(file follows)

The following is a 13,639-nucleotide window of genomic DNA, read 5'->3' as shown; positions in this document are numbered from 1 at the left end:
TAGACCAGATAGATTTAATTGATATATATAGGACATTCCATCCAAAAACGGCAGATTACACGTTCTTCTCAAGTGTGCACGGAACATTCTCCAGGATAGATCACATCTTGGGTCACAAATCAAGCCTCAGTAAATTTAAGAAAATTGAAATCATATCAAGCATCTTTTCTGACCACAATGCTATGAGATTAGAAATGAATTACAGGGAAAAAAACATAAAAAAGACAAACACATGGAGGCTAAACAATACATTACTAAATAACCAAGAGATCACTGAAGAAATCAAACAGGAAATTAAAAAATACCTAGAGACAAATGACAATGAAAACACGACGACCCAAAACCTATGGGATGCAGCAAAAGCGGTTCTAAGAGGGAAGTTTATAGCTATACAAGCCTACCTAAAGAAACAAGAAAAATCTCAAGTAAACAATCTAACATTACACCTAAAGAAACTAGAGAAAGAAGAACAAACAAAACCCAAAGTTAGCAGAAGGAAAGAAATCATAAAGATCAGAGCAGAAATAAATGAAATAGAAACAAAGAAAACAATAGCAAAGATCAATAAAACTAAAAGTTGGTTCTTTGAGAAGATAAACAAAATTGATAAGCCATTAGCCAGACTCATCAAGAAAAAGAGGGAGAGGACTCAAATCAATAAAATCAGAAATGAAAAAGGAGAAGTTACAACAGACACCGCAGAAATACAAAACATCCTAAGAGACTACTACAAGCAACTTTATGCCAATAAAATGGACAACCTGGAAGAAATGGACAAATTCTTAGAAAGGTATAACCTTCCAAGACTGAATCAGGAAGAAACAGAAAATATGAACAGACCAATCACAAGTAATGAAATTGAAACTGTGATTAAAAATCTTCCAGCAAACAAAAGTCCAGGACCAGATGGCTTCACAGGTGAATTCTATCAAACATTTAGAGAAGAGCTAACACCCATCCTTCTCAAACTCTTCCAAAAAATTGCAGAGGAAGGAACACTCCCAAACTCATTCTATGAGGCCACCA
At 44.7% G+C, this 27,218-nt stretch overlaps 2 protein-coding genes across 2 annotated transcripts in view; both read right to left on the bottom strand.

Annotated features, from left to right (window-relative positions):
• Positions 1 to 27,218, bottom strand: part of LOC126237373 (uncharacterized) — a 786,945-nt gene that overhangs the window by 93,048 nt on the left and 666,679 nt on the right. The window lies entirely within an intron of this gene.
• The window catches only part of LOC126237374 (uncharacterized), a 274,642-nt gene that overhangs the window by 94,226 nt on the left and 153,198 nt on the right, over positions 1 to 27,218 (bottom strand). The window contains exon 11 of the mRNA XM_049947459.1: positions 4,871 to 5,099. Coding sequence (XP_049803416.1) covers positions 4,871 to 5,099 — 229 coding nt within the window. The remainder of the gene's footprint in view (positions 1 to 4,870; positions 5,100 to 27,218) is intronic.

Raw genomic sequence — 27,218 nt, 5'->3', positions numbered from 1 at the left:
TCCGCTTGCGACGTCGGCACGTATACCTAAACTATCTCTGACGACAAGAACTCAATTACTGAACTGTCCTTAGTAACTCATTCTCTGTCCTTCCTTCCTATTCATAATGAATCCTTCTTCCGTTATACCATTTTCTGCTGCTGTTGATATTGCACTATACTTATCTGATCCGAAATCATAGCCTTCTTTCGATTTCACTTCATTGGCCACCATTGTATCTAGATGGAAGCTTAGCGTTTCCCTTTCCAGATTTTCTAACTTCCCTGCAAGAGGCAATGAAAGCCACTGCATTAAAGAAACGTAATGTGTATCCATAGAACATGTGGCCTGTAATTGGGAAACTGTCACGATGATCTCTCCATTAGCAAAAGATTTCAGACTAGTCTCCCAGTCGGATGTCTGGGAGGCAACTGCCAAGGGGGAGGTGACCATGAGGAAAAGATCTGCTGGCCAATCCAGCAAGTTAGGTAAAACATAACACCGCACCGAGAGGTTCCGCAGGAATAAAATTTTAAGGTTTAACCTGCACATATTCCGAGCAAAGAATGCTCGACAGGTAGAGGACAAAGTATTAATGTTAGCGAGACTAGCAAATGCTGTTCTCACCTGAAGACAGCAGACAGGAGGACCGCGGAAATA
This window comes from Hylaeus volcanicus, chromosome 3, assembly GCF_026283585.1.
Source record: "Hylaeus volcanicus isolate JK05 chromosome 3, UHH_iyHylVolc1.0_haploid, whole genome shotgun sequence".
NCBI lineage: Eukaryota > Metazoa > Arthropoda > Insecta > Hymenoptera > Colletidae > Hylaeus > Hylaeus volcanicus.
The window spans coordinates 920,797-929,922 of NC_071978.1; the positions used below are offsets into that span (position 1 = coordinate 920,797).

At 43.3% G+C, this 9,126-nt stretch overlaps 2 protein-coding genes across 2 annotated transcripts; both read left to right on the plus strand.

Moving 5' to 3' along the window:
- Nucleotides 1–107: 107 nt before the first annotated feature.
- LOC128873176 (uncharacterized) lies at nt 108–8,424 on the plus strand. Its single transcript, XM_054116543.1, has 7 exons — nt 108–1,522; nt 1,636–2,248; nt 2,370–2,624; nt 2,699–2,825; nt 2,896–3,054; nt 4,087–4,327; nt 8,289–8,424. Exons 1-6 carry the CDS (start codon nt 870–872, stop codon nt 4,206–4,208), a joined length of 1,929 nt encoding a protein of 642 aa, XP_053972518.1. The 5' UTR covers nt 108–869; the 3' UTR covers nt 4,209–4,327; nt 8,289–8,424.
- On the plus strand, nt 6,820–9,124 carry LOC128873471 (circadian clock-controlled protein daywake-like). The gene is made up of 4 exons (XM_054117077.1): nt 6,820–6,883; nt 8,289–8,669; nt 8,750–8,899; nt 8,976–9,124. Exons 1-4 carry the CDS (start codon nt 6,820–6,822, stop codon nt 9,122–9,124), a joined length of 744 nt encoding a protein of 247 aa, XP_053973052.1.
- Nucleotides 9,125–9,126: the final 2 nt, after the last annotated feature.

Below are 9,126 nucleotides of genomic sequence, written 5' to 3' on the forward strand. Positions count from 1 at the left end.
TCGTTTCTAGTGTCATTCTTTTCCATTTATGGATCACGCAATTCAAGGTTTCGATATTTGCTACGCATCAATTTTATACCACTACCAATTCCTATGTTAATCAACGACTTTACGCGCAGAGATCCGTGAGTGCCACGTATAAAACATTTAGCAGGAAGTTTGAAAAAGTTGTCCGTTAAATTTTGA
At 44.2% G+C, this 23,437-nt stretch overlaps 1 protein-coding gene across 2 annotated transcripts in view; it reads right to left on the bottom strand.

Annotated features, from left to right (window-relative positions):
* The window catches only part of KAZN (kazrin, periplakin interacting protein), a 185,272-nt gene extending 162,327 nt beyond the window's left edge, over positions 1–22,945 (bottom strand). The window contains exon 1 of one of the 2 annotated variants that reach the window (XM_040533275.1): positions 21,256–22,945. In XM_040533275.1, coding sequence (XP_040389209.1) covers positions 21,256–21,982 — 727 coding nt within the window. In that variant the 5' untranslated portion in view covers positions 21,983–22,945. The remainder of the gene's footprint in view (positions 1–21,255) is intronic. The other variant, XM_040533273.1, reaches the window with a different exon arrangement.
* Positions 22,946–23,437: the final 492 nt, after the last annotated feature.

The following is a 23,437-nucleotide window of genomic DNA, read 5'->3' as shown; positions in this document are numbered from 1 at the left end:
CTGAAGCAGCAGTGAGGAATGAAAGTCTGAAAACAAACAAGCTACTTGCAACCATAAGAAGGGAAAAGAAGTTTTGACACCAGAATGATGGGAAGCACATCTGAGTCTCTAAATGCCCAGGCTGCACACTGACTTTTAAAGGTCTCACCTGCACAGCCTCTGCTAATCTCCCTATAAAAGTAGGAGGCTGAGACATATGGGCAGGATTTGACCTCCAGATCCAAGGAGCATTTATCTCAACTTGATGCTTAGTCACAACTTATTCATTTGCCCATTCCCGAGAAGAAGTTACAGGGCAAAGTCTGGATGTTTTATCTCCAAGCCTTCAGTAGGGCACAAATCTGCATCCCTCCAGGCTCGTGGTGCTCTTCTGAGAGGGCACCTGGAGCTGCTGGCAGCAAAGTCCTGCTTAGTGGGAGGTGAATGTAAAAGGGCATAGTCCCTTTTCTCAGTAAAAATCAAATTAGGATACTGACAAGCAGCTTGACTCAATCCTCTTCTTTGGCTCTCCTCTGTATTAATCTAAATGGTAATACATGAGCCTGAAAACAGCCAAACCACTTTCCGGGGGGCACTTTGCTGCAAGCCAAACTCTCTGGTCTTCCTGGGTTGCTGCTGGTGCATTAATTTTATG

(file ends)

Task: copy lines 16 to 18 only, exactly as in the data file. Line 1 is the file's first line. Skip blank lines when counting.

- LOC128873176 (uncharacterized) lies at nt 108–8,424 on the plus strand. Its single transcript, XM_054116543.1, has 7 exons — nt 108–1,522; nt 1,636–2,248; nt 2,370–2,624; nt 2,699–2,825; nt 2,896–3,054; nt 4,087–4,327; nt 8,289–8,424. Exons 1-6 carry the CDS (start codon nt 870–872, stop codon nt 4,206–4,208), a joined length of 1,929 nt encoding a protein of 642 aa, XP_053972518.1. The 5' UTR covers nt 108–869; the 3' UTR covers nt 4,209–4,327; nt 8,289–8,424.
- On the plus strand, nt 6,820–9,124 carry LOC128873471 (circadian clock-controlled protein daywake-like). The gene is made up of 4 exons (XM_054117077.1): nt 6,820–6,883; nt 8,289–8,669; nt 8,750–8,899; nt 8,976–9,124. Exons 1-4 carry the CDS (start codon nt 6,820–6,822, stop codon nt 9,122–9,124), a joined length of 744 nt encoding a protein of 247 aa, XP_053973052.1.
- Nucleotides 9,125–9,126: the final 2 nt, after the last annotated feature.